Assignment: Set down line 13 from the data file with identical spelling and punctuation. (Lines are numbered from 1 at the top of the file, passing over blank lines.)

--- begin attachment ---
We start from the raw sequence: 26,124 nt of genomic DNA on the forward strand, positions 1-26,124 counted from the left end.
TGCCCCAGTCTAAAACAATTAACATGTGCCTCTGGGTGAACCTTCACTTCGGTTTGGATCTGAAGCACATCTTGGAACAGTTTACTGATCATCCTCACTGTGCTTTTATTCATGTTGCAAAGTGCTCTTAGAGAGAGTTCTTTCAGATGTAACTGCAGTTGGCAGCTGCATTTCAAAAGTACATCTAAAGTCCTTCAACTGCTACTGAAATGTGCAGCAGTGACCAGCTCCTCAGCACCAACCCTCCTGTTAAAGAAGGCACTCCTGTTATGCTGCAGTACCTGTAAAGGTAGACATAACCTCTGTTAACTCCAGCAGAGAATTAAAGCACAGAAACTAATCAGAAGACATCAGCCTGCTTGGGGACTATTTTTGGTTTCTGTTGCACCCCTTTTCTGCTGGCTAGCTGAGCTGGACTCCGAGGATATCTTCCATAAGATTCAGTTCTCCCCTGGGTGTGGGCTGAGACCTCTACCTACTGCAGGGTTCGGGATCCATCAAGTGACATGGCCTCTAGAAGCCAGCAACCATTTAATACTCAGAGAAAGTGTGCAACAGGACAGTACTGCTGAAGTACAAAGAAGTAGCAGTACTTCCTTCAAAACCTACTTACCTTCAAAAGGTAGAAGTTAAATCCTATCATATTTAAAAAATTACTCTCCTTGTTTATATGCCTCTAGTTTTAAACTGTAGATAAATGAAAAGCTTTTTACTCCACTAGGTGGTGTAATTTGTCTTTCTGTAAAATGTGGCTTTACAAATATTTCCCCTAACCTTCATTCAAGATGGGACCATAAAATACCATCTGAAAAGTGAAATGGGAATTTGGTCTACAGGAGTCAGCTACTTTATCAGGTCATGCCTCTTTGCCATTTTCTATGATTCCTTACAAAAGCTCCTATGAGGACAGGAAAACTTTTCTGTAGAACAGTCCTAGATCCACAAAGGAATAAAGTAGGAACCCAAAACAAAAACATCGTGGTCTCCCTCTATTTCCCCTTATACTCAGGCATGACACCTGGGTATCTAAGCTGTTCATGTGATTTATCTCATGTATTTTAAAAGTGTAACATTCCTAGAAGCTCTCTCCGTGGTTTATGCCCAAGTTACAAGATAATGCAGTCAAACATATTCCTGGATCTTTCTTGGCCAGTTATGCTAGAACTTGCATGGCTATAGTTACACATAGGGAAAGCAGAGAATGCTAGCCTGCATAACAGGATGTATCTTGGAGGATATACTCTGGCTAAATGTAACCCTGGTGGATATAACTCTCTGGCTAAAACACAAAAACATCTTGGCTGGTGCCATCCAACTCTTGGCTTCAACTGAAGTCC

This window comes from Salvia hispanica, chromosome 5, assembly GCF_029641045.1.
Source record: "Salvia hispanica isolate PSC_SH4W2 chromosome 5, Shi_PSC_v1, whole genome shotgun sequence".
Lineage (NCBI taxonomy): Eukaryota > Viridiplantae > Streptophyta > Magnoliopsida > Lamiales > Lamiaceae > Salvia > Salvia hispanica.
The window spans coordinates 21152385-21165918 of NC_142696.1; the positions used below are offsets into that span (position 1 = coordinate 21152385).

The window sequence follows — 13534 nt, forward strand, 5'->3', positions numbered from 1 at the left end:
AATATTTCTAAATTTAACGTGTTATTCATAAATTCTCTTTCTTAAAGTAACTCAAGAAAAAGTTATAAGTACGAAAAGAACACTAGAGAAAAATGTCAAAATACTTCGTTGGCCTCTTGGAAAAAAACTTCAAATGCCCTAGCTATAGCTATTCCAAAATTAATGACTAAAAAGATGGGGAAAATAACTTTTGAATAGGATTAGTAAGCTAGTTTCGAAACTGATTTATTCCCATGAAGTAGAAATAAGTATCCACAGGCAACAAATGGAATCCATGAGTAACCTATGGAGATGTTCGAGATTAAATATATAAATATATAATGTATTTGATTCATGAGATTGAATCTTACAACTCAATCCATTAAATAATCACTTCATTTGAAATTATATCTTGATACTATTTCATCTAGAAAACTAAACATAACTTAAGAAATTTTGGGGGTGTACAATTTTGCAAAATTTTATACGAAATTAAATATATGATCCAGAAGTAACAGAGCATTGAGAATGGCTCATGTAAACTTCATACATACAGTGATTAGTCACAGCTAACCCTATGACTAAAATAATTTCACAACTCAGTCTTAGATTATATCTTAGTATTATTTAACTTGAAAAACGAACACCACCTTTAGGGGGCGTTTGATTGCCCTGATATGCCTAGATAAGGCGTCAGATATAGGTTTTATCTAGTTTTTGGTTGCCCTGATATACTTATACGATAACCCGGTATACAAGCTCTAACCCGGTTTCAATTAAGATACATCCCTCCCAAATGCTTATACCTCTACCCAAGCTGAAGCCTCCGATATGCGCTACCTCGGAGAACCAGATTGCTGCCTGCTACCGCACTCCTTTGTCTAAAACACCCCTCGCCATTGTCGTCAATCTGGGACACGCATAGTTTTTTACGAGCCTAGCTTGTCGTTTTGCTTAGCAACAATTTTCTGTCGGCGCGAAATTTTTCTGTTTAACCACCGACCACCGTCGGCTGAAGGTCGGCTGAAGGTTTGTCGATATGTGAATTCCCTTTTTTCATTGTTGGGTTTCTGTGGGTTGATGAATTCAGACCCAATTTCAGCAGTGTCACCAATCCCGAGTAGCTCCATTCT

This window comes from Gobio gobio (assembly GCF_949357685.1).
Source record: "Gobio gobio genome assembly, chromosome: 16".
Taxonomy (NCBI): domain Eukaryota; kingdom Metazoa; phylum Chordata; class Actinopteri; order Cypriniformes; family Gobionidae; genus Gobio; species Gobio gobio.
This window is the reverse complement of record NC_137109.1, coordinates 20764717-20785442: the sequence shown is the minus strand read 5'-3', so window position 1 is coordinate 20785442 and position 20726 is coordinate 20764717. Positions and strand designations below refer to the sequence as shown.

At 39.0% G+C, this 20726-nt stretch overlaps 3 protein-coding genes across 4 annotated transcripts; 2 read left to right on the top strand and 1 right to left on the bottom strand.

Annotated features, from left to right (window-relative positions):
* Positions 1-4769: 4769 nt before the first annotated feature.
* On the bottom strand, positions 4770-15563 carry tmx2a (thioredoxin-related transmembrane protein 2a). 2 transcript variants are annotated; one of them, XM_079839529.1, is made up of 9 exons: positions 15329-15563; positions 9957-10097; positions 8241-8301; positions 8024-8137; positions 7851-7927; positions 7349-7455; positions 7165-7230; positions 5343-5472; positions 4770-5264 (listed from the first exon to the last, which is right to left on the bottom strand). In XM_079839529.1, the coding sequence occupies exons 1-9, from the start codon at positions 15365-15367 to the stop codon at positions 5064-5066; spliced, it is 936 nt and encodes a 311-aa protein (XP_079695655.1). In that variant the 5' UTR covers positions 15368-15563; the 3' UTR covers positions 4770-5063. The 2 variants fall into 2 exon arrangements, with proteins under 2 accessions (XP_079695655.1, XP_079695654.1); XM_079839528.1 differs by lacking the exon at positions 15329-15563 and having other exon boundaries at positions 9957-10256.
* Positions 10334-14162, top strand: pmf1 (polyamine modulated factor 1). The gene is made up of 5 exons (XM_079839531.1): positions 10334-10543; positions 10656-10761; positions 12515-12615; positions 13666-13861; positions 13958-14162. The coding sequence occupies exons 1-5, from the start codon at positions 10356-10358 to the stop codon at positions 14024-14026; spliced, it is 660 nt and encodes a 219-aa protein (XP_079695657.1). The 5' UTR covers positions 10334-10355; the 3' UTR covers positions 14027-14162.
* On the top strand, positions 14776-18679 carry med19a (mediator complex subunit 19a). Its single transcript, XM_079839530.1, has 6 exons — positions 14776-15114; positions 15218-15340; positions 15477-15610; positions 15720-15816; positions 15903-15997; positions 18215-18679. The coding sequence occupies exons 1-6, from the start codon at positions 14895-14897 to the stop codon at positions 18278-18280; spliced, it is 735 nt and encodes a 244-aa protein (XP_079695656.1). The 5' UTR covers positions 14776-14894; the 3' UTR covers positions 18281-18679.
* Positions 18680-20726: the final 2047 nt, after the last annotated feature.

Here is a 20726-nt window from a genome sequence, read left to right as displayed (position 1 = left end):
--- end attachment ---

At 39.0% G+C, this 20726-nt stretch overlaps 3 protein-coding genes across 4 annotated transcripts; 2 read left to right on the top strand and 1 right to left on the bottom strand.